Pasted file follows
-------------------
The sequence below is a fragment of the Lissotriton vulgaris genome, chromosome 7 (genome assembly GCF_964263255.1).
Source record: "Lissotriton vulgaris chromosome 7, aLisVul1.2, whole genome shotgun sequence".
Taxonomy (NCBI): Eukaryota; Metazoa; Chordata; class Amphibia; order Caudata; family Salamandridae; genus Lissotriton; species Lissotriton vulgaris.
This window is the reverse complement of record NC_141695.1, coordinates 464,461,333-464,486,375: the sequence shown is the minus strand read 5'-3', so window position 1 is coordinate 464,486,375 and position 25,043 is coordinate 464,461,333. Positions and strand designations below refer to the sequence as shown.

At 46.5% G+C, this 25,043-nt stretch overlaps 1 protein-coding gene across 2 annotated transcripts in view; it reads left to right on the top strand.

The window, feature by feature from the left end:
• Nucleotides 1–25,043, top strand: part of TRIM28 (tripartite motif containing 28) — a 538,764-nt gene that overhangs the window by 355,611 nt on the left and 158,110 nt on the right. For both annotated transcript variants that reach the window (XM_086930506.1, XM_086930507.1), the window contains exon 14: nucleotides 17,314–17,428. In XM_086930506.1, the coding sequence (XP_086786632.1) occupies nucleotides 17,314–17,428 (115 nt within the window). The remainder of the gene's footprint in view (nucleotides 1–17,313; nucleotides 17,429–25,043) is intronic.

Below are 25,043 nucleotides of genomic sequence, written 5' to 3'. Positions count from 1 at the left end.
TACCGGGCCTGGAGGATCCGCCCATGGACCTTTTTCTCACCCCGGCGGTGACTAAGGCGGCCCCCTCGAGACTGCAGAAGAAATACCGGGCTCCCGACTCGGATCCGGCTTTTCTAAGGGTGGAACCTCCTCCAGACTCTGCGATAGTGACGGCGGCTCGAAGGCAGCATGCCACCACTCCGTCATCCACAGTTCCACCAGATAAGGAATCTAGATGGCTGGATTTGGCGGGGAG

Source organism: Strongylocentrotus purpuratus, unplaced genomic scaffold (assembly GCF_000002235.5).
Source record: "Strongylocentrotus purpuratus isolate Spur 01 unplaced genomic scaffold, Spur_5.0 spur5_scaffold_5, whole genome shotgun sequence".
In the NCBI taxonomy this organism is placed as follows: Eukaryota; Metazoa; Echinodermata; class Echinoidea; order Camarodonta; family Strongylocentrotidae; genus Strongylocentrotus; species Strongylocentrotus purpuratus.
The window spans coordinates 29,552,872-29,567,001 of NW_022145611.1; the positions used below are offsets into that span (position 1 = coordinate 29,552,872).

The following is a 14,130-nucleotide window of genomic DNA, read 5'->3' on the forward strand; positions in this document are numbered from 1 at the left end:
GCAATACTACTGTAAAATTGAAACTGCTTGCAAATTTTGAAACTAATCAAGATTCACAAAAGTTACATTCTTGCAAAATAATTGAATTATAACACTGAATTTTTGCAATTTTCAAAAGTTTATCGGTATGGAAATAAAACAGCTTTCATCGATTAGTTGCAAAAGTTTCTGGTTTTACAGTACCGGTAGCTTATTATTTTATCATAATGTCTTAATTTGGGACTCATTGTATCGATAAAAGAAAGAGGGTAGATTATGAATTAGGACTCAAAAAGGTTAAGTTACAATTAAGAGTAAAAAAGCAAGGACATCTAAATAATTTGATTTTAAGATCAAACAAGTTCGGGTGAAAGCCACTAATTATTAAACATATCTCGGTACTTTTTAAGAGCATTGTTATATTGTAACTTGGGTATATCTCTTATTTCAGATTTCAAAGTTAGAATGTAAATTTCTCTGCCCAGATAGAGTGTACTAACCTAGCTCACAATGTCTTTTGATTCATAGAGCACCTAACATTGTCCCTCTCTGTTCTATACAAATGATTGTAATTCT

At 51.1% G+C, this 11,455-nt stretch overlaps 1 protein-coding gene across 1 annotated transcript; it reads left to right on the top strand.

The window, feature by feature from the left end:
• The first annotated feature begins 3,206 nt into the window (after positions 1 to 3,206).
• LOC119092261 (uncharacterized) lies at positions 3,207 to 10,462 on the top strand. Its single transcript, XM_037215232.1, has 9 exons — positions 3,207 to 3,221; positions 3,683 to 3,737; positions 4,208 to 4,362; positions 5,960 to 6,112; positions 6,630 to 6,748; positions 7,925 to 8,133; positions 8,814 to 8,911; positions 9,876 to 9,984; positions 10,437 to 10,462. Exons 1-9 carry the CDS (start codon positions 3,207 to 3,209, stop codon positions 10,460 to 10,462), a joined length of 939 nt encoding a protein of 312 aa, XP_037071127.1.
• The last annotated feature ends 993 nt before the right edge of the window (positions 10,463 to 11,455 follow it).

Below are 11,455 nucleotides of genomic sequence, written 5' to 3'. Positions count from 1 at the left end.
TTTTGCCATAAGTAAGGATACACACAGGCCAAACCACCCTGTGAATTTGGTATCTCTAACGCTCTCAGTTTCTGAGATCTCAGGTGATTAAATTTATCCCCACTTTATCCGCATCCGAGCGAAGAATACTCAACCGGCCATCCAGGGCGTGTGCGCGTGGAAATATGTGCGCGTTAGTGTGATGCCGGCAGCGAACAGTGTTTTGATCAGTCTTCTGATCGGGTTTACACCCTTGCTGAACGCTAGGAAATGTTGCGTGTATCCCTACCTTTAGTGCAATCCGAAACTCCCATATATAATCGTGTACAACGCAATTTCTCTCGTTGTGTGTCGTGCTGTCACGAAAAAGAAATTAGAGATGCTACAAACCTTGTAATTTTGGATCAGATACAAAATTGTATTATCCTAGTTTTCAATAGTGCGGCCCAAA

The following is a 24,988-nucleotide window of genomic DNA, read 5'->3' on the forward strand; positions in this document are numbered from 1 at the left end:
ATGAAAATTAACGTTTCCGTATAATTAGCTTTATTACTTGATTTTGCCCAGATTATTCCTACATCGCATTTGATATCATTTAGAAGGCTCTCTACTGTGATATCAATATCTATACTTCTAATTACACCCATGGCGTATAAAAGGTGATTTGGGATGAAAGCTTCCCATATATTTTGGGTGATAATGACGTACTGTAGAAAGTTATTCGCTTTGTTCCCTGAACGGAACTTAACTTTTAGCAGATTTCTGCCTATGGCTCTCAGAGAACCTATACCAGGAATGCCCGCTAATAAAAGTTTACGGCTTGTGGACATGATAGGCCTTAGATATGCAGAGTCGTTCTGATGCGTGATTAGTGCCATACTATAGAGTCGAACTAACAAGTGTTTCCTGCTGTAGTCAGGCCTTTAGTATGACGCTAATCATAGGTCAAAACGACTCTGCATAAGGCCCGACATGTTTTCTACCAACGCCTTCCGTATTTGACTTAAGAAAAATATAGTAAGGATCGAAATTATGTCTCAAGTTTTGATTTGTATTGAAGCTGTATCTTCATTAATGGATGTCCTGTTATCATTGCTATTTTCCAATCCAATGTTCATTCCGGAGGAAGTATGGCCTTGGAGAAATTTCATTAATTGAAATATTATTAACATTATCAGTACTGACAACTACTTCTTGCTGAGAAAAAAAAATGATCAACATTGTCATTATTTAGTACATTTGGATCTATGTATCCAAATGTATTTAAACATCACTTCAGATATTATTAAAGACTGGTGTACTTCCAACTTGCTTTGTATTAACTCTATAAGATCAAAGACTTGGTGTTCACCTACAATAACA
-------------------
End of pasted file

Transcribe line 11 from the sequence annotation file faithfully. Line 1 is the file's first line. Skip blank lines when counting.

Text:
Source record: "Strongylocentrotus purpuratus isolate Spur 01 unplaced genomic scaffold, Spur_5.0 spur5_scaffold_5, whole genome shotgun sequence".